BACLOFEN…..the Perils of Quitting “Cold-Turkey"
Recently, we have seen several comments from readers in our peer support groups who have been prescribed the drug Baclofen for muscle spasms share their thoughts or experiences about suddenly stopping this medication. In other words, going "Cold Turkey!" As Registered Nurses (RNs) who are all too familiar with this medication, we, The Rollin' RNs, felt the need to put in our own "two cent's worth" regarding this topic so people are aware of the potential harm in this practice.
First off, a quick overview of Baclofen. This is a drug that is commonly prescribed to treat frequent muscle spasms, pain, and stiffness that can occur day or night in people with a spinal cord injury (SCI) or multiple sclerosis (MS). Common side effects can include drowsiness, dizziness, weakness, tiredness, headache, trouble sleeping, nausea, increased urination, or constipation. Many people taking it also complain of "brain fog". It's these side effects or the lack of getting the desired result that cause people to stop taking this drug. And it's when people stop taking the medication all at once that problems can arise and why a slow withdrawal over time is the best option to decrease the dosage.
Before stopping any drug, discuss it with your physician. Explain why you want to stop the Baclofen and then ask for a weaning schedule to safely taper the Baclofen from your system. Even when taking Baclofen as directed by your physician, decreasing the dosage may become difficult, especially if you've been taking it for a long time.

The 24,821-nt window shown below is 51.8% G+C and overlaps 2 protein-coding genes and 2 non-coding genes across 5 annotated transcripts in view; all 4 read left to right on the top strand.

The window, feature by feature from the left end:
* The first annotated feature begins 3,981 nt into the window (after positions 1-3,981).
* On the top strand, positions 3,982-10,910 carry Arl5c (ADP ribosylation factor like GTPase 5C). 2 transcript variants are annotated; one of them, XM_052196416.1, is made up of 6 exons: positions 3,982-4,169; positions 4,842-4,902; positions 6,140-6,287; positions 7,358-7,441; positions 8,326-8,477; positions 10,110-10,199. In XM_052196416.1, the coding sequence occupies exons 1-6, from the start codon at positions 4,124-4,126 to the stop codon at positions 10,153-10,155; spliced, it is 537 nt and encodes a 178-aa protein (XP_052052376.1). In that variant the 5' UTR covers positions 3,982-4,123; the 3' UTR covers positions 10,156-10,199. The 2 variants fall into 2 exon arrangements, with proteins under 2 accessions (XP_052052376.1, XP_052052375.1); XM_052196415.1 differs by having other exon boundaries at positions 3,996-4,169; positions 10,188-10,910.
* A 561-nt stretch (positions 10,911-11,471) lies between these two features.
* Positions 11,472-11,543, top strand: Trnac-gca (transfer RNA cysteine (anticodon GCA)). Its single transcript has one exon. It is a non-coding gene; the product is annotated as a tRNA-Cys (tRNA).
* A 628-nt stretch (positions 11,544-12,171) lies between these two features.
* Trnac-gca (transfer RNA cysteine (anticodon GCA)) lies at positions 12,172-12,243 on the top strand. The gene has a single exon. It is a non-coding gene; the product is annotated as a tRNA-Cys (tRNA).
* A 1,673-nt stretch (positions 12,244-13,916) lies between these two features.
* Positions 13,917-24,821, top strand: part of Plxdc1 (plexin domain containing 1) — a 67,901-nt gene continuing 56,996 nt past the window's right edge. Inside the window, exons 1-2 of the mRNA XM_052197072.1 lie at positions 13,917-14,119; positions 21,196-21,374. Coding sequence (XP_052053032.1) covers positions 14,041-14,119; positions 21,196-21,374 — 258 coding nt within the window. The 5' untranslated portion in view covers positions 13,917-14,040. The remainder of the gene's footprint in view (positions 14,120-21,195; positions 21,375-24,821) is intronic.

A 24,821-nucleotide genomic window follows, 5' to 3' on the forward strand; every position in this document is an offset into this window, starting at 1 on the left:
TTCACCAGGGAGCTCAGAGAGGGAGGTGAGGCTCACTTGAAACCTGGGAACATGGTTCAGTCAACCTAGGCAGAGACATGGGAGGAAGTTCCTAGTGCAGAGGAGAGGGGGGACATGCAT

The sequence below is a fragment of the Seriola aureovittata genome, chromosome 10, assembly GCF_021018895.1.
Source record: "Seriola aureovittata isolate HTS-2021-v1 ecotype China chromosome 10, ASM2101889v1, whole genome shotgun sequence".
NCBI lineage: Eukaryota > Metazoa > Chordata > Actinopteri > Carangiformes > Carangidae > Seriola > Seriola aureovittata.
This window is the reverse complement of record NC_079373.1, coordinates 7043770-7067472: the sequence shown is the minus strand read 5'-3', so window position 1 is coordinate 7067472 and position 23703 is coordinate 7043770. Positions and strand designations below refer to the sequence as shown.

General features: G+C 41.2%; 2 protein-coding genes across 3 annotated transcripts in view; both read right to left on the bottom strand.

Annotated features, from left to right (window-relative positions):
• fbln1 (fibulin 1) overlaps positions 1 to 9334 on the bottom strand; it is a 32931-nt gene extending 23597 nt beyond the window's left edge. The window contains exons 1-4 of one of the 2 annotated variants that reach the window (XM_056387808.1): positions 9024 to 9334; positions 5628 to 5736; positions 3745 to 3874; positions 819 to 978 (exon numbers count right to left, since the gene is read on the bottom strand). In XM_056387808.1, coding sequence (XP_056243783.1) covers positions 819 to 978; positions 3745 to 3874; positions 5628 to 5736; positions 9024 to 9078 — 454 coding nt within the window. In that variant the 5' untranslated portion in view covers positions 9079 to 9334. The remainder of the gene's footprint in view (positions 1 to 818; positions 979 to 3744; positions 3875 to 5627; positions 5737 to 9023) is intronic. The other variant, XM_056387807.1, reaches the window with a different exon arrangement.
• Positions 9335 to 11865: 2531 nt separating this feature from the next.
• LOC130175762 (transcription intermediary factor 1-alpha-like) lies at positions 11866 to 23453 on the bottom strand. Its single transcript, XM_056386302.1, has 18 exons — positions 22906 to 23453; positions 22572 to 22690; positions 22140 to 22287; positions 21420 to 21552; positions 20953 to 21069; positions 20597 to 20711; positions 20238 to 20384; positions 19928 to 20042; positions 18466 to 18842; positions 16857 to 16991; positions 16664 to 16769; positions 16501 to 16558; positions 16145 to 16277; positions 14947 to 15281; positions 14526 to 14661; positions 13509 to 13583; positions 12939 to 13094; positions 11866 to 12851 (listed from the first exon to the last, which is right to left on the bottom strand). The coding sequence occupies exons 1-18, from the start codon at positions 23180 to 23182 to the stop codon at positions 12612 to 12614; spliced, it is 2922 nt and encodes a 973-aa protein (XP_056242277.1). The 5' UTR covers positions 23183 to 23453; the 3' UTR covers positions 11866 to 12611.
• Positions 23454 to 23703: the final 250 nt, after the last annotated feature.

Typical Baclofen withdrawal symptoms include nausea and vomiting, changes in mental behavior such as anxiety, agitation, confusion, delusions, hallucinations, insomnia, visual changes, or psychosis. Other symptoms may include increased body temperature such as overheating, sweating, or fever, and an increase in spasticity. Severe cases can result in delirium that may produce a series of seizures. Furthermore, a sudden abruption of taking Baclofen could result in organ failure or death.
The bottom line...have a serious discussion with your physician and discuss the options for slowly and safely stopping your Baclofen dosage. Don't ever try to go it alone or go "Cold Turkey". In short, it’s too dangerous.
It’s all good, so keep on rollin’.
Patty Kunze, BSN, RN and Roberta Palmer, RN
The Rollin’ RNs ™